Incoming news from The Japanese, a 1/3 Japanese-American band composed of Adrien DeFontaine ’13, Neo Sora ’14, and Dan Moakley ’13 (and back in the day, Will Solomon ’13, who has unfortunately dropped off the face[book] of the earth):
We’re the Japanese. Some of you may know us from various shows around campus. We’ve been together since freshman year, and now that our time here is coming to an end, we wanted to release a professionally recorded EP. We’ve already started the recording process at a studio in New York, but due to monetary constraints, we are far from finishing it. We’ve explored all avenues with raising money with the school and on our own, but we need your help! Please check out our kickstarter page. We greatly appreciate any contributions and check out our rewards including “dress up Neo,” “quiche by Dan,” or “meat with Adrien.”
Hop to it, folks. A lot of these gifts are pretty time- and location-specific (there are only two Finals Week Specials left!), so you should help out for the story, even if you hate this band a whole lot or are just mad that they opened for Linus back in the day. I get along fine with ’em myself, but hey.
Got a creative project of your own that you’d like help funding? As long as it’s Wes-relevant, feel free to let us know, especially if you don’t know us, because we would be kidding ourselves if we ignored that people who happen to know regular Wesleying contributors pretty well just happen to have a much better chance of ending up on the blog frequently, and even though there’s not really intent to do this people who do work that doesn’t get put up on Wesleying often rightly feel shorted, and so we probably should do a better job of reaching out to underrepresented artists on Wesleying, but in the meantime please don’t feel intimidated to just shoot us an email about whatever it is we’re doing that we’re fools for not knowing about and maybe we’ll stop being fools so much.
As you may know if you read the Argus or are just generally more well-informed than the slackers over at The Wesleyinger, the WSA recently passed a resolution advocating for an end to the chalking ban that’s been in place since 2003. Read the article itself for a quick-and-dirty history of the events that inspired the 25-2 vote a couple weeks ago. You can see the resolution itself here, courtesy of sponsor and WSA member Scott Elias ’14, until the WSA uploads it to their website, but be warned – there’s a prominent date error at the top of the document that may or may not irk you. For those of you who haven’t had a chance to see the typical format for WSA resolutions, by the way, you may find the writing here amusing, infuriating, or both. Oh well!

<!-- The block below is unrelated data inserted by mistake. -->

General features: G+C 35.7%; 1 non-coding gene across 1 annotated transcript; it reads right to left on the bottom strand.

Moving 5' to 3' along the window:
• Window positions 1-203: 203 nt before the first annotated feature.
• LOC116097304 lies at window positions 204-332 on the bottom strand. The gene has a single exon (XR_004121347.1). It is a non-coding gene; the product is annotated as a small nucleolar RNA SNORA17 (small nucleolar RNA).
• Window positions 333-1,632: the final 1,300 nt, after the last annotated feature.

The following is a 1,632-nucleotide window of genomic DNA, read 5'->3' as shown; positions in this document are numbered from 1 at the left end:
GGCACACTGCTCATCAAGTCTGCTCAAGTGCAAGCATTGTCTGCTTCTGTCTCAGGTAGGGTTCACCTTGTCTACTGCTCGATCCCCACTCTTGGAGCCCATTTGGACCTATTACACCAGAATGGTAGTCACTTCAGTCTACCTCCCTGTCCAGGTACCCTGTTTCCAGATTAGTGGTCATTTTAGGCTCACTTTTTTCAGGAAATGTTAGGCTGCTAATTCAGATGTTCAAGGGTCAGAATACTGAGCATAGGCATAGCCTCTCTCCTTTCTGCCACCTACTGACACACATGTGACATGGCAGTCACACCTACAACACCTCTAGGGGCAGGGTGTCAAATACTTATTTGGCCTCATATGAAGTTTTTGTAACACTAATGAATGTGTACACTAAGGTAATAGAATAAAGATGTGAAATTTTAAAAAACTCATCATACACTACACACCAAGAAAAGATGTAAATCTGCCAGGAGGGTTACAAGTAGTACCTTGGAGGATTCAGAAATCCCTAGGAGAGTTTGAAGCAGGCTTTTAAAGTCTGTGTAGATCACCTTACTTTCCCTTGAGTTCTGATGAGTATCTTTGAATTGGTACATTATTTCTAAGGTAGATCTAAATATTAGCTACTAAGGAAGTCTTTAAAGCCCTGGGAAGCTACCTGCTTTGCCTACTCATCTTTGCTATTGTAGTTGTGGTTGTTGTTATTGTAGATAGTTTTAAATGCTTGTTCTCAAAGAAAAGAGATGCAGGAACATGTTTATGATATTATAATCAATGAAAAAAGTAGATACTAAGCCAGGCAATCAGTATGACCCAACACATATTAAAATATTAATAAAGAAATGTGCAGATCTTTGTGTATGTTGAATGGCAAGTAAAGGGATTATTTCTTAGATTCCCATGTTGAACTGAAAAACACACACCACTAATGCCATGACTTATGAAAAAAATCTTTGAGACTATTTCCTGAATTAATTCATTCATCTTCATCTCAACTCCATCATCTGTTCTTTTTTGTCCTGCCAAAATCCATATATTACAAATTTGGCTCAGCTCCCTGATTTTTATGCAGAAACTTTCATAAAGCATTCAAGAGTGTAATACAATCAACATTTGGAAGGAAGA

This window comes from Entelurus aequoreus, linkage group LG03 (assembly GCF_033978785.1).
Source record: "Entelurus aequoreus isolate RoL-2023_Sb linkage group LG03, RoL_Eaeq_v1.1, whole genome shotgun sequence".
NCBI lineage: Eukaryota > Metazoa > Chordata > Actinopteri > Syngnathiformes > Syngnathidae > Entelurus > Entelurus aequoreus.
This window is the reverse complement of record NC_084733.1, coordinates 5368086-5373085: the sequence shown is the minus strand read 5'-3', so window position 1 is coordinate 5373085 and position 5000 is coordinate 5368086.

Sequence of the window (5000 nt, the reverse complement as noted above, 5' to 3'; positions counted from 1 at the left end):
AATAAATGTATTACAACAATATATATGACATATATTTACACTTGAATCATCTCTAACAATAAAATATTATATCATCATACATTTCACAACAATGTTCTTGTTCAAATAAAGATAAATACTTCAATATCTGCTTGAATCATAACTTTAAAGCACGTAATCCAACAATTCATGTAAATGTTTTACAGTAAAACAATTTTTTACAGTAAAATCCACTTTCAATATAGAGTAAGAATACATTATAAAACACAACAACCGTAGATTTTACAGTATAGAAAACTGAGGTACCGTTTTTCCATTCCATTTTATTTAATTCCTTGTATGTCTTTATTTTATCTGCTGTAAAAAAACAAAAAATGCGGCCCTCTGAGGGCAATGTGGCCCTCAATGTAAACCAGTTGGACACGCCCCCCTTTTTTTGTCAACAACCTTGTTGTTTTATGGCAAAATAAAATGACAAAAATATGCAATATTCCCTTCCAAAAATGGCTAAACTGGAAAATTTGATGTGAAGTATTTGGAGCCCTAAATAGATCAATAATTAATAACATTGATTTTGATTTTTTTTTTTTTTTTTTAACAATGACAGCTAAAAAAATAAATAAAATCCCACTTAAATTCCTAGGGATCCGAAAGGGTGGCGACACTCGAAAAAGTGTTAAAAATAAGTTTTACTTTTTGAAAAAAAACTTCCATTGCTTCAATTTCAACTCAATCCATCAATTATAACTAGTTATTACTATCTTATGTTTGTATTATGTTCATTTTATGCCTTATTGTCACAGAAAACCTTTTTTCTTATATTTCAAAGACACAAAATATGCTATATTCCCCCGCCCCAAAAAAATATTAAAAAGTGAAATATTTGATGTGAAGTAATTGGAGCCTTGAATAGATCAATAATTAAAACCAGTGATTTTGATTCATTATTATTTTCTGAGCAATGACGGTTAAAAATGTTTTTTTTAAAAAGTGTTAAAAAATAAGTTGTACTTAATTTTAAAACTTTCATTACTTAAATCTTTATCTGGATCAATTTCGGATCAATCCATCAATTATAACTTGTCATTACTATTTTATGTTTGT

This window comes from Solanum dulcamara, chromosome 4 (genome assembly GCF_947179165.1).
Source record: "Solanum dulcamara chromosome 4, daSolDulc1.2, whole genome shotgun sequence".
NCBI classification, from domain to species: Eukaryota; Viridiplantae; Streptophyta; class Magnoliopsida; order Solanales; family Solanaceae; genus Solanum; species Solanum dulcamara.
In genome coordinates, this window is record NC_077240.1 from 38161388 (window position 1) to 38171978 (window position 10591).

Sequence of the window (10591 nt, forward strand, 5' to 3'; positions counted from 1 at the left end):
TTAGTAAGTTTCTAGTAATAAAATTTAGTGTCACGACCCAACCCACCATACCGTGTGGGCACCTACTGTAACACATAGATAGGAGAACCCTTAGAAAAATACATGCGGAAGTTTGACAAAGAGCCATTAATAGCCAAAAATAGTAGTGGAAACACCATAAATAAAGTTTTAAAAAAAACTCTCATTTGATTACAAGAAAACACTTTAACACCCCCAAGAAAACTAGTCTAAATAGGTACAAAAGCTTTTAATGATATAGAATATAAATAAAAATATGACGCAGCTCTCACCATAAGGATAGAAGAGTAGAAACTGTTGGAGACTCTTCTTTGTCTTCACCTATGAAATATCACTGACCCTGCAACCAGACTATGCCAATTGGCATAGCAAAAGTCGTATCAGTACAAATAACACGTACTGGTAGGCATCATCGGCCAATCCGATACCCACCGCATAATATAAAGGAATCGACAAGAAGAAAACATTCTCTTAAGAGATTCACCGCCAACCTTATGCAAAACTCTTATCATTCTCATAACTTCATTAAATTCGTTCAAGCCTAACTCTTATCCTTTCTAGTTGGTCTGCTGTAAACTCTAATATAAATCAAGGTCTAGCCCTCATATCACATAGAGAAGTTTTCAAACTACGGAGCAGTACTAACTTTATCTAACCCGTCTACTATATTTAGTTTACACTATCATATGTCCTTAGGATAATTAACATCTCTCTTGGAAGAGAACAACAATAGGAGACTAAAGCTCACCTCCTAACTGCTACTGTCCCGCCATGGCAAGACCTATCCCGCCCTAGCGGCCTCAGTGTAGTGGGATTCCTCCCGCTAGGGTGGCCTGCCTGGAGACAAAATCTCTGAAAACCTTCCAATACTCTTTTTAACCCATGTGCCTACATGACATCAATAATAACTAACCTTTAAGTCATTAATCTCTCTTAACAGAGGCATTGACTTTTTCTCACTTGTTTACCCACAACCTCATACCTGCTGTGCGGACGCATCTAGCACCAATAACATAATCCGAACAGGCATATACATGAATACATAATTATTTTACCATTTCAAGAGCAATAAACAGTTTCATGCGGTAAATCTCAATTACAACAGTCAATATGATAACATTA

WSA resolutions, if you’re wondering, have no binding “legal” force on the University, but as presented to administrators often are used to further discussions or enact real policy changes in accordance with the resolution (yes, real changes do actually happen because of resolutions). So, y’know, optimism and all that. Check out some words from Elias (you may recognize the style) on why this matters to some people (continuing under the cut):
I think most students when they hear that there is a chalking ban think its insane. So our purpose was to create a consistent communications policy that won’t preemptively restrict student speech, that will be more consistent with our institutional priority of advancing social justice, and that will put an end to the exorbitant cost of enforcing a broad ban– an easy and logical way to curb costs in an era of austerity in which we terminated need-blind admissions.